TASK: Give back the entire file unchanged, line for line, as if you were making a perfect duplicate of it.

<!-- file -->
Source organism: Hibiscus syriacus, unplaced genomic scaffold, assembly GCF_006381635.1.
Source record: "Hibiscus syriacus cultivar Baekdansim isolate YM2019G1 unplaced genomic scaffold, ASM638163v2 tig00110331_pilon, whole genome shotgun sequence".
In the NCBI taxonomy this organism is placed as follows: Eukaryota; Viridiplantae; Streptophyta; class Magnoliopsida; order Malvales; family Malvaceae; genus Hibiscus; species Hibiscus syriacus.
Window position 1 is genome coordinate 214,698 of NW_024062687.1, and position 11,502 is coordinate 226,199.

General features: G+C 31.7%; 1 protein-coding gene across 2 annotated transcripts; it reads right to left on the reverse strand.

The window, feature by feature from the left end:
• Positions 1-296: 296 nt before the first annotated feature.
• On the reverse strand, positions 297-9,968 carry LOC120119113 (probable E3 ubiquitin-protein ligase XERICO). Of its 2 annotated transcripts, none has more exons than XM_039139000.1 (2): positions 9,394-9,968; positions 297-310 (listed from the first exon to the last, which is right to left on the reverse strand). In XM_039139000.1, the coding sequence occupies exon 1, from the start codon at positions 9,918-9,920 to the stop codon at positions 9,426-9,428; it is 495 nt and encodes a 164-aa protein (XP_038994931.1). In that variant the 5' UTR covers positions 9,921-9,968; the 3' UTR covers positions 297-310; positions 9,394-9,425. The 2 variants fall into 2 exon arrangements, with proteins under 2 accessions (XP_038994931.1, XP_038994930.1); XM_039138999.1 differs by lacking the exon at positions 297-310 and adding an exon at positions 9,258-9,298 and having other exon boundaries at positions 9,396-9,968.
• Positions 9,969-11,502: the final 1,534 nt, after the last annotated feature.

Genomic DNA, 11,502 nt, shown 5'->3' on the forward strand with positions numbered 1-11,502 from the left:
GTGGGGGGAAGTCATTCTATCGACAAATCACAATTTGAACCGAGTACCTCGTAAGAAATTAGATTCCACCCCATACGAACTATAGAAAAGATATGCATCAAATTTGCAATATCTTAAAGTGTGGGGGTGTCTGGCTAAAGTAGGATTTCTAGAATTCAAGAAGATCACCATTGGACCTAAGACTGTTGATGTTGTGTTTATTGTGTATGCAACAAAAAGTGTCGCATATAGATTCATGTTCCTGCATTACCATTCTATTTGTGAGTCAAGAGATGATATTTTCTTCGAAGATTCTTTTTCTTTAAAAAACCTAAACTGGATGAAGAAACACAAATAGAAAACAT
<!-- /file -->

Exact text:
Source organism: Hibiscus syriacus, unplaced genomic scaffold, assembly GCF_006381635.1.
Source record: "Hibiscus syriacus cultivar Baekdansim isolate YM2019G1 unplaced genomic scaffold, ASM638163v2 tig00110331_pilon, whole genome shotgun sequence".
In the NCBI taxonomy this organism is placed as follows: Eukaryota; Viridiplantae; Streptophyta; class Magnoliopsida; order Malvales; family Malvaceae; genus Hibiscus; species Hibiscus syriacus.
Window position 1 is genome coordinate 214,698 of NW_024062687.1, and position 11,502 is coordinate 226,199.

General features: G+C 31.7%; 1 protein-coding gene across 2 annotated transcripts; it reads right to left on the reverse strand.

The window, feature by feature from the left end:
• Positions 1-296: 296 nt before the first annotated feature.
• On the reverse strand, positions 297-9,968 carry LOC120119113 (probable E3 ubiquitin-protein ligase XERICO). Of its 2 annotated transcripts, none has more exons than XM_039139000.1 (2): positions 9,394-9,968; positions 297-310 (listed from the first exon to the last, which is right to left on the reverse strand). In XM_039139000.1, the coding sequence occupies exon 1, from the start codon at positions 9,918-9,920 to the stop codon at positions 9,426-9,428; it is 495 nt and encodes a 164-aa protein (XP_038994931.1). In that variant the 5' UTR covers positions 9,921-9,968; the 3' UTR covers positions 297-310; positions 9,394-9,425. The 2 variants fall into 2 exon arrangements, with proteins under 2 accessions (XP_038994931.1, XP_038994930.1); XM_039138999.1 differs by lacking the exon at positions 297-310 and adding an exon at positions 9,258-9,298 and having other exon boundaries at positions 9,396-9,968.
• Positions 9,969-11,502: the final 1,534 nt, after the last annotated feature.

Genomic DNA, 11,502 nt, shown 5'->3' on the forward strand with positions numbered 1-11,502 from the left:
GTGGGGGGAAGTCATTCTATCGACAAATCACAATTTGAACCGAGTACCTCGTAAGAAATTAGATTCCACCCCATACGAACTATAGAAAAGATATGCATCAAATTTGCAATATCTTAAAGTGTGGGGGTGTCTGGCTAAAGTAGGATTTCTAGAATTCAAGAAGATCACCATTGGACCTAAGACTGTTGATGTTGTGTTTATTGTGTATGCAACAAAAAGTGTCGCATATAGATTCATGTTCCTGCATTACCATTCTATTTGTGAGTCAAGAGATGATATTTTCTTCGAAGATTCTTTTTCTTTAAAAAACCTAAACTGGATGAAGAAACACAAATAGAAAACAT